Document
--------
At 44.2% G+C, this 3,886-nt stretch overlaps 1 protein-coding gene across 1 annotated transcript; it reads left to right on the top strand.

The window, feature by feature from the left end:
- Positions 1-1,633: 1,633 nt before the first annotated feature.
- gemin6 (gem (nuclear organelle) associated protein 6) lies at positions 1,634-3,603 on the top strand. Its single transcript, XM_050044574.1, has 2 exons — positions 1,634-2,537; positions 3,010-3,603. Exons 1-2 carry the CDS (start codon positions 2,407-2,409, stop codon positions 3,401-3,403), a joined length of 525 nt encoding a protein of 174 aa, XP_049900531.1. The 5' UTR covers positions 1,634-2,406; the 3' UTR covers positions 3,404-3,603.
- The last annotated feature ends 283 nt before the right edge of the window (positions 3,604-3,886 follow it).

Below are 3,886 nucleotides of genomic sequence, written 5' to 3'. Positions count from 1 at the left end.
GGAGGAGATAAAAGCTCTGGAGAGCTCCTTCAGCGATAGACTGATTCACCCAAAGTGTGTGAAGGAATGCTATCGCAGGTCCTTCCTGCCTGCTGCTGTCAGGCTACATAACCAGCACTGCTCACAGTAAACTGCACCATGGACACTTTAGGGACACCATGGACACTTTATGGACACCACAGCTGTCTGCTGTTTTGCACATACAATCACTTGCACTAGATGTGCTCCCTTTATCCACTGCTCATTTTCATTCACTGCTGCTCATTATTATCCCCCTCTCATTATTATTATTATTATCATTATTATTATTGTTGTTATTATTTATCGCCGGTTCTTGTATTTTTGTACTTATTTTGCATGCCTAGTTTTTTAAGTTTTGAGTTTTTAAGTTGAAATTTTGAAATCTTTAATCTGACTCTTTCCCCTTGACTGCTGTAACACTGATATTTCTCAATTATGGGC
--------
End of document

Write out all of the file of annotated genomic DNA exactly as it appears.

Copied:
At 44.2% G+C, this 3,886-nt stretch overlaps 1 protein-coding gene across 1 annotated transcript; it reads left to right on the top strand.

The window, feature by feature from the left end:
- Positions 1-1,633: 1,633 nt before the first annotated feature.
- gemin6 (gem (nuclear organelle) associated protein 6) lies at positions 1,634-3,603 on the top strand. Its single transcript, XM_050044574.1, has 2 exons — positions 1,634-2,537; positions 3,010-3,603. Exons 1-2 carry the CDS (start codon positions 2,407-2,409, stop codon positions 3,401-3,403), a joined length of 525 nt encoding a protein of 174 aa, XP_049900531.1. The 5' UTR covers positions 1,634-2,406; the 3' UTR covers positions 3,404-3,603.
- The last annotated feature ends 283 nt before the right edge of the window (positions 3,604-3,886 follow it).

Below are 3,886 nucleotides of genomic sequence, written 5' to 3'. Positions count from 1 at the left end.
GGAGGAGATAAAAGCTCTGGAGAGCTCCTTCAGCGATAGACTGATTCACCCAAAGTGTGTGAAGGAATGCTATCGCAGGTCCTTCCTGCCTGCTGCTGTCAGGCTACATAACCAGCACTGCTCACAGTAAACTGCACCATGGACACTTTAGGGACACCATGGACACTTTATGGACACCACAGCTGTCTGCTGTTTTGCACATACAATCACTTGCACTAGATGTGCTCCCTTTATCCACTGCTCATTTTCATTCACTGCTGCTCATTATTATCCCCCTCTCATTATTATTATTATTATCATTATTATTATTGTTGTTATTATTTATCGCCGGTTCTTGTATTTTTGTACTTATTTTGCATGCCTAGTTTTTTAAGTTTTGAGTTTTTAAGTTGAAATTTTGAAATCTTTAATCTGACTCTTTCCCCTTGACTGCTGTAACACTGATATTTCTCAATTATGGGC